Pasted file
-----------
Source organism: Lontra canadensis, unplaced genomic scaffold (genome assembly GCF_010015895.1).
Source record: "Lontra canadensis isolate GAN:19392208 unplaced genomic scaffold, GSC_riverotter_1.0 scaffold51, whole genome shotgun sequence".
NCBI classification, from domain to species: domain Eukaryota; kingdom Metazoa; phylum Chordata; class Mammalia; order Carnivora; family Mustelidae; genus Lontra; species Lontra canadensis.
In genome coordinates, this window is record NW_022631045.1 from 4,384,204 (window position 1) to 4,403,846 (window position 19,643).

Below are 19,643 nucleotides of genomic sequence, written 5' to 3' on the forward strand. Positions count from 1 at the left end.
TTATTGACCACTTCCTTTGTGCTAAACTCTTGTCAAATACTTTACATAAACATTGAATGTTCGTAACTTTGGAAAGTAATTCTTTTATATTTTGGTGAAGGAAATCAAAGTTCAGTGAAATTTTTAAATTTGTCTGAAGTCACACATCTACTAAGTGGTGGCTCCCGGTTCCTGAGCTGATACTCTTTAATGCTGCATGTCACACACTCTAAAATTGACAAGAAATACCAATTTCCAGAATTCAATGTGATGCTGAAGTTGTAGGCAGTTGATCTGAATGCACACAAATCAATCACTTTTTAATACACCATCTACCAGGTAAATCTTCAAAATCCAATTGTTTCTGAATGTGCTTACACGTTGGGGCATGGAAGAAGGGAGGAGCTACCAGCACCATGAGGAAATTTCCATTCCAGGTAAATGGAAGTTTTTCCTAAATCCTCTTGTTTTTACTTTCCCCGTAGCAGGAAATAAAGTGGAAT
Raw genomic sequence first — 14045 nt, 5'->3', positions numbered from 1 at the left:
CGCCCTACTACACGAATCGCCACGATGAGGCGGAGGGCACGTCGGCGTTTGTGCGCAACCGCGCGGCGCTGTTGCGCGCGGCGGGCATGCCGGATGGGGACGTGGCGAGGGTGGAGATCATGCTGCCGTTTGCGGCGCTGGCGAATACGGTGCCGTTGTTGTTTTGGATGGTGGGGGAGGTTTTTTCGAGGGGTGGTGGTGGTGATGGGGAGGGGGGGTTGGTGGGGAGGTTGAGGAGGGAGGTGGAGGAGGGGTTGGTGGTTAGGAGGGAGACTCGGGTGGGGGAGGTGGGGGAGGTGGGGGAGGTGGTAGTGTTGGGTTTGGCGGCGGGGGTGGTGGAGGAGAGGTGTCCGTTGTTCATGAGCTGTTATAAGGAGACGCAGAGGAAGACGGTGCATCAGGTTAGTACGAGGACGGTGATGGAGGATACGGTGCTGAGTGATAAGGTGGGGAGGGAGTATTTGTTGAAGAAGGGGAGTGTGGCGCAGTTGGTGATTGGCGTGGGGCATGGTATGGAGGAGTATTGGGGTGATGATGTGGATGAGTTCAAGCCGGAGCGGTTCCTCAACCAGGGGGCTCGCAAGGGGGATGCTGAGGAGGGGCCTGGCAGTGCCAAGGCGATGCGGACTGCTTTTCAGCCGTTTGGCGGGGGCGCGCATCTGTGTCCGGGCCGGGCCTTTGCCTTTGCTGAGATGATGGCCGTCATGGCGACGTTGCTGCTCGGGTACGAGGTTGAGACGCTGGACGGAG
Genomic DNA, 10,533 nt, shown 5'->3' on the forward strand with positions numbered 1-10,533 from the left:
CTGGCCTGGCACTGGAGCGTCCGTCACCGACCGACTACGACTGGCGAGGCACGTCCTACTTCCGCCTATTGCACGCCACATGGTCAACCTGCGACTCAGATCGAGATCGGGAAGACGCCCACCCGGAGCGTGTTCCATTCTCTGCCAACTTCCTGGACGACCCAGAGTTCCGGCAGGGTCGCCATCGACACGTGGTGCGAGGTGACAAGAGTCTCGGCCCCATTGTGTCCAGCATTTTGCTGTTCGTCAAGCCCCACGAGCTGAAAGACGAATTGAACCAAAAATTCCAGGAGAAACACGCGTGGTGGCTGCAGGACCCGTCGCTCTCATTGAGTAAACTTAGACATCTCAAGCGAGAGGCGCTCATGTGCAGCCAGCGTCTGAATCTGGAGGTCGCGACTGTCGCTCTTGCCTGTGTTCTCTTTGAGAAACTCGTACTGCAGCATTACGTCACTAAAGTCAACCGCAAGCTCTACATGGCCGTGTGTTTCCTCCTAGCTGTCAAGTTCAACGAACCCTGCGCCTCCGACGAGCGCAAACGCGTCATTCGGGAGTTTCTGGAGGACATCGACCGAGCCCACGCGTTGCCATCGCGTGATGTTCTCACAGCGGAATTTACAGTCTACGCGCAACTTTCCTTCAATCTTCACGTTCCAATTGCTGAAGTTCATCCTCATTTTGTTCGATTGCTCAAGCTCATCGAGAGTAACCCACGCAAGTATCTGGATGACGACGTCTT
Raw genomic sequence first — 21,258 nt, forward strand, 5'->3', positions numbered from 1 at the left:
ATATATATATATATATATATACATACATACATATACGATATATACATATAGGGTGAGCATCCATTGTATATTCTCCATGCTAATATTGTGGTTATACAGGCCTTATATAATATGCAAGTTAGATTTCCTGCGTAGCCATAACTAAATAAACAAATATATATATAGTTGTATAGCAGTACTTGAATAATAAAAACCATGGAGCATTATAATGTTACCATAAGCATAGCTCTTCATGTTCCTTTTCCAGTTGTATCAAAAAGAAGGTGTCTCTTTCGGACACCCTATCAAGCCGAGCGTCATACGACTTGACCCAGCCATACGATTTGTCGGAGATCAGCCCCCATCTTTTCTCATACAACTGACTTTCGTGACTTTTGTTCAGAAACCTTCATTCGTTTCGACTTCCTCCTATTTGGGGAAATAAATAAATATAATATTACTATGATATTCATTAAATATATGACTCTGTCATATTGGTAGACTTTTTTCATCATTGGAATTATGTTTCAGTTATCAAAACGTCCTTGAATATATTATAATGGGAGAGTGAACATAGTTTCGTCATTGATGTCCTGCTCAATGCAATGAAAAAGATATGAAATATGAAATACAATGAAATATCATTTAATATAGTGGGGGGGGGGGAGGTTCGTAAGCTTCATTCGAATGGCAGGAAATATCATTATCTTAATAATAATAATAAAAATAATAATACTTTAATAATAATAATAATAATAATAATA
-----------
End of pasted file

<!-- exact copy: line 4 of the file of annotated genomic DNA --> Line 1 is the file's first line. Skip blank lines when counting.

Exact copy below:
In genome coordinates, this window is record NW_022631045.1 from 4,384,204 (window position 1) to 4,403,846 (window position 19,643).